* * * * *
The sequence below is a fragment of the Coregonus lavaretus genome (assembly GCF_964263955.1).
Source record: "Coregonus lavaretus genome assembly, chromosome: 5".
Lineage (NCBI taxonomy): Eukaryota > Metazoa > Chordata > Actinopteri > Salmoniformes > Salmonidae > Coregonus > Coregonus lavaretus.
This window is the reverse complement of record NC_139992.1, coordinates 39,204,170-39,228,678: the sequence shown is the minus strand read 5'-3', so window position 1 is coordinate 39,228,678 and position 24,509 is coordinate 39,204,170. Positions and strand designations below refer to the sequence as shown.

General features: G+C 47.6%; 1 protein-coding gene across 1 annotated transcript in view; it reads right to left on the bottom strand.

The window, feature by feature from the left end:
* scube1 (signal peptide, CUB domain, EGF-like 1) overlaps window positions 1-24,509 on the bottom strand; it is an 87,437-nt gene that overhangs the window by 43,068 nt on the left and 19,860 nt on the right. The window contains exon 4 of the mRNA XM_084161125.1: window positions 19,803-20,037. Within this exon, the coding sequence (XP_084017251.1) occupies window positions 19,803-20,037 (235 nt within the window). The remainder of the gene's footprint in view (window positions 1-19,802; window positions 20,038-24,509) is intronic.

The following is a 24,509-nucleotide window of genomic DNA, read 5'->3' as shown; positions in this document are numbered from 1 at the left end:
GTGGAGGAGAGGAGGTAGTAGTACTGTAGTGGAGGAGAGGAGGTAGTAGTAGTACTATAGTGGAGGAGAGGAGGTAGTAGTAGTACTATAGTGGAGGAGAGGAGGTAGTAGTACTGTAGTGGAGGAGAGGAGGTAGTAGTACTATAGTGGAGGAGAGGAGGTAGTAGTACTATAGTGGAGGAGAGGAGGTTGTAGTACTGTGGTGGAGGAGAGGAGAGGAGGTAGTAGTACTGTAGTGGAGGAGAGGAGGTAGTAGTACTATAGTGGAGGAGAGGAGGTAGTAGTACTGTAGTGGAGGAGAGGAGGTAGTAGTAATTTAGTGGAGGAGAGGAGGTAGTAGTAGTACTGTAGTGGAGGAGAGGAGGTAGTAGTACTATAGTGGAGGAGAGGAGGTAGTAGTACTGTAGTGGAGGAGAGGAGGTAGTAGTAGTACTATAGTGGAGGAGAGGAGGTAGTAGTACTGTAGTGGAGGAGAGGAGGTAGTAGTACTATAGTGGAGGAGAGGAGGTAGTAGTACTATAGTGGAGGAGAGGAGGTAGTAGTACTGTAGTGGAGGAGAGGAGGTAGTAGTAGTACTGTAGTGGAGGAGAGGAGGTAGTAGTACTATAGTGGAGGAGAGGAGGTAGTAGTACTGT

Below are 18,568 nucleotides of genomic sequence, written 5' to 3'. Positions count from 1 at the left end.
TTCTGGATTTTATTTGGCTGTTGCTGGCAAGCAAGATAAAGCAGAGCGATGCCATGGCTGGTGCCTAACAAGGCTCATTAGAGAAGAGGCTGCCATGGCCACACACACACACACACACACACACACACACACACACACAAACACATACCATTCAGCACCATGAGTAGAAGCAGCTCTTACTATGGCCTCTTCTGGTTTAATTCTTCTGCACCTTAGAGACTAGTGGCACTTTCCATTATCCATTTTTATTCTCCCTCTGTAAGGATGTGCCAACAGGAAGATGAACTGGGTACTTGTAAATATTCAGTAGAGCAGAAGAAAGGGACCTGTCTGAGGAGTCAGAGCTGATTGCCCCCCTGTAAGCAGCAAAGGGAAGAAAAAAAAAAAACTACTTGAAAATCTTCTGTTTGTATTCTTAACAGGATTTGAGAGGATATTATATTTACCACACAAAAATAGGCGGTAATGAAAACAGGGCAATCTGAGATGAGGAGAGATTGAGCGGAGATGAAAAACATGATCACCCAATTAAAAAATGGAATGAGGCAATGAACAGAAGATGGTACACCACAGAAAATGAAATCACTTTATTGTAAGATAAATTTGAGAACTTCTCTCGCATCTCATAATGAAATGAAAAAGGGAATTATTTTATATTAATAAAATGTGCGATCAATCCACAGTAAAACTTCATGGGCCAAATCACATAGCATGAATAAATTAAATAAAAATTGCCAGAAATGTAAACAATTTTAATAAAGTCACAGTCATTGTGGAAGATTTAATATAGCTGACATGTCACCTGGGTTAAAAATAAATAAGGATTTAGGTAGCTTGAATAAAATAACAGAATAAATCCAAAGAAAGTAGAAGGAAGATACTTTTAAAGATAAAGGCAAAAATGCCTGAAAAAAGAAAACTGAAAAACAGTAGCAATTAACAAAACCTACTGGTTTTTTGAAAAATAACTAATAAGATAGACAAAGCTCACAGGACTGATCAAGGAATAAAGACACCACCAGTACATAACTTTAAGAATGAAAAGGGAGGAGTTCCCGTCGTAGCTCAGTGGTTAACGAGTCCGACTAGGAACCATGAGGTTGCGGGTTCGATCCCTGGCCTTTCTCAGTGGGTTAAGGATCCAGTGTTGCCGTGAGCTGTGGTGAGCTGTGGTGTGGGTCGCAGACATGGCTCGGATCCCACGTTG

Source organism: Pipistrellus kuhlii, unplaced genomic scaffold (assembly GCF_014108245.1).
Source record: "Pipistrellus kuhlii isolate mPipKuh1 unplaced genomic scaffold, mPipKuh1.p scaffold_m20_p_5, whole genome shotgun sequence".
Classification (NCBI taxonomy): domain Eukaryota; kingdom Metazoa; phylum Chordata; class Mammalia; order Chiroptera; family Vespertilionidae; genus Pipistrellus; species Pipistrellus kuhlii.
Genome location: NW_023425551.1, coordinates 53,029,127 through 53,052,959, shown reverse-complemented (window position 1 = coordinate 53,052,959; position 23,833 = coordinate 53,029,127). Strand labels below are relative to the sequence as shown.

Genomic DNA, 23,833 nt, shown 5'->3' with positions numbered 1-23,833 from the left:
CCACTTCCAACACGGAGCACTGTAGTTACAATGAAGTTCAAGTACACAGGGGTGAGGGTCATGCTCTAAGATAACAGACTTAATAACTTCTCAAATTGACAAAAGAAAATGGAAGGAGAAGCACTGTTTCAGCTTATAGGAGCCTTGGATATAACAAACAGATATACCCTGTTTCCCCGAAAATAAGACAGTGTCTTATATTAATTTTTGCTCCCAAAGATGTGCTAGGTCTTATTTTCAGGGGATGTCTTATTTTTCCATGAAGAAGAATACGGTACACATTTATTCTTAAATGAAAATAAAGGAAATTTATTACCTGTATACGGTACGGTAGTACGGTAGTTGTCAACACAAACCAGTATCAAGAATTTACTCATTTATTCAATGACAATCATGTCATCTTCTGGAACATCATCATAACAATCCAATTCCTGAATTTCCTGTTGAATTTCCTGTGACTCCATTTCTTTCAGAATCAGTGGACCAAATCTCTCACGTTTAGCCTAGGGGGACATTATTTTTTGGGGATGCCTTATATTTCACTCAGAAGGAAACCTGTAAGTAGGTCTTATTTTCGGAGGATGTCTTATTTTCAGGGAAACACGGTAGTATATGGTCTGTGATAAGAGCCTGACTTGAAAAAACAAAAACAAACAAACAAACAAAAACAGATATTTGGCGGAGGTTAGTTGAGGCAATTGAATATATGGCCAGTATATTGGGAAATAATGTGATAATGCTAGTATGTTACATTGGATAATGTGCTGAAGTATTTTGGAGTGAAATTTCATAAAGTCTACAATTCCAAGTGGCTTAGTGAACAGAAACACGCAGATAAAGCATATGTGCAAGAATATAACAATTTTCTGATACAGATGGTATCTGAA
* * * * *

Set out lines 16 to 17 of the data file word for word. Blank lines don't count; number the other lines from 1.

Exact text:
Genomic DNA, 23,833 nt, shown 5'->3' with positions numbered 1-23,833 from the left:
CCACTTCCAACACGGAGCACTGTAGTTACAATGAAGTTCAAGTACACAGGGGTGAGGGTCATGCTCTAAGATAACAGACTTAATAACTTCTCAAATTGACAAAAGAAAATGGAAGGAGAAGCACTGTTTCAGCTTATAGGAGCCTTGGATATAACAAACAGATATACCCTGTTTCCCCGAAAATAAGACAGTGTCTTATATTAATTTTTGCTCCCAAAGATGTGCTAGGTCTTATTTTCAGGGGATGTCTTATTTTTCCATGAAGAAGAATACGGTACACATTTATTCTTAAATGAAAATAAAGGAAATTTATTACCTGTATACGGTACGGTAGTACGGTAGTTGTCAACACAAACCAGTATCAAGAATTTACTCATTTATTCAATGACAATCATGTCATCTTCTGGAACATCATCATAACAATCCAATTCCTGAATTTCCTGTTGAATTTCCTGTGACTCCATTTCTTTCAGAATCAGTGGACCAAATCTCTCACGTTTAGCCTAGGGGGACATTATTTTTTGGGGATGCCTTATATTTCACTCAGAAGGAAACCTGTAAGTAGGTCTTATTTTCGGAGGATGTCTTATTTTCAGGGAAACACGGTAGTATATGGTCTGTGATAAGAGCCTGACTTGAAAAAACAAAAACAAACAAACAAACAAAAACAGATATTTGGCGGAGGTTAGTTGAGGCAATTGAATATATGGCCAGTATATTGGGAAATAATGTGATAATGCTAGTATGTTACATTGGATAATGTGCTGAAGTATTTTGGAGTGAAATTTCATAAAGTCTACAATTCCAAGTGGCTTAGTGAACAGAAACACGCAGATAAAGCATATGTGCAAGAATATAACAATTTTCTGATACAGATGGTATCTGAA